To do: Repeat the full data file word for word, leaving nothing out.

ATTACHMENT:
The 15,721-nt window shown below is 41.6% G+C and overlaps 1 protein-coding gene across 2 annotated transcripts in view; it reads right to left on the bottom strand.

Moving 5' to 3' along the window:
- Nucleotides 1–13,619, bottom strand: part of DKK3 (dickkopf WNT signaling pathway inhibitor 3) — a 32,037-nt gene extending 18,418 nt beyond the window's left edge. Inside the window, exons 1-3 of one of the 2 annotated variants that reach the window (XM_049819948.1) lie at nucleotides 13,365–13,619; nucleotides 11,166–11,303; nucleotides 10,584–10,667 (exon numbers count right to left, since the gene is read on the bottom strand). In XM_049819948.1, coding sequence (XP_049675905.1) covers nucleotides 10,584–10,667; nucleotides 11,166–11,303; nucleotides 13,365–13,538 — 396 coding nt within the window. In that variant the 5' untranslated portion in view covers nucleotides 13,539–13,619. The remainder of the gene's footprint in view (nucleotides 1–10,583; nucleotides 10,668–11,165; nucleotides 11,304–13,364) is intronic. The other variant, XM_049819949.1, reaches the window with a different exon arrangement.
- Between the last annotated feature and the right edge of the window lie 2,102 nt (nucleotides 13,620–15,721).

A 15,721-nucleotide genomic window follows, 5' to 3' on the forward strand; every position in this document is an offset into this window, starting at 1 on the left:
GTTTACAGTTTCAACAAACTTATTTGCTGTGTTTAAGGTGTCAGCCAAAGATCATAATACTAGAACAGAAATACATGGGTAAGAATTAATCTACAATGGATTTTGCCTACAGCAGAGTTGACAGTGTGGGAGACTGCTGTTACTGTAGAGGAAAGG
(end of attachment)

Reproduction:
The 15,721-nt window shown below is 41.6% G+C and overlaps 1 protein-coding gene across 2 annotated transcripts in view; it reads right to left on the bottom strand.

Moving 5' to 3' along the window:
- Nucleotides 1–13,619, bottom strand: part of DKK3 (dickkopf WNT signaling pathway inhibitor 3) — a 32,037-nt gene extending 18,418 nt beyond the window's left edge. Inside the window, exons 1-3 of one of the 2 annotated variants that reach the window (XM_049819948.1) lie at nucleotides 13,365–13,619; nucleotides 11,166–11,303; nucleotides 10,584–10,667 (exon numbers count right to left, since the gene is read on the bottom strand). In XM_049819948.1, coding sequence (XP_049675905.1) covers nucleotides 10,584–10,667; nucleotides 11,166–11,303; nucleotides 13,365–13,538 — 396 coding nt within the window. In that variant the 5' untranslated portion in view covers nucleotides 13,539–13,619. The remainder of the gene's footprint in view (nucleotides 1–10,583; nucleotides 10,668–11,165; nucleotides 11,304–13,364) is intronic. The other variant, XM_049819949.1, reaches the window with a different exon arrangement.
- Between the last annotated feature and the right edge of the window lie 2,102 nt (nucleotides 13,620–15,721).

A 15,721-nucleotide genomic window follows, 5' to 3' on the forward strand; every position in this document is an offset into this window, starting at 1 on the left:
GTTTACAGTTTCAACAAACTTATTTGCTGTGTTTAAGGTGTCAGCCAAAGATCATAATACTAGAACAGAAATACATGGGTAAGAATTAATCTACAATGGATTTTGCCTACAGCAGAGTTGACAGTGTGGGAGACTGCTGTTACTGTAGAGGAAAGG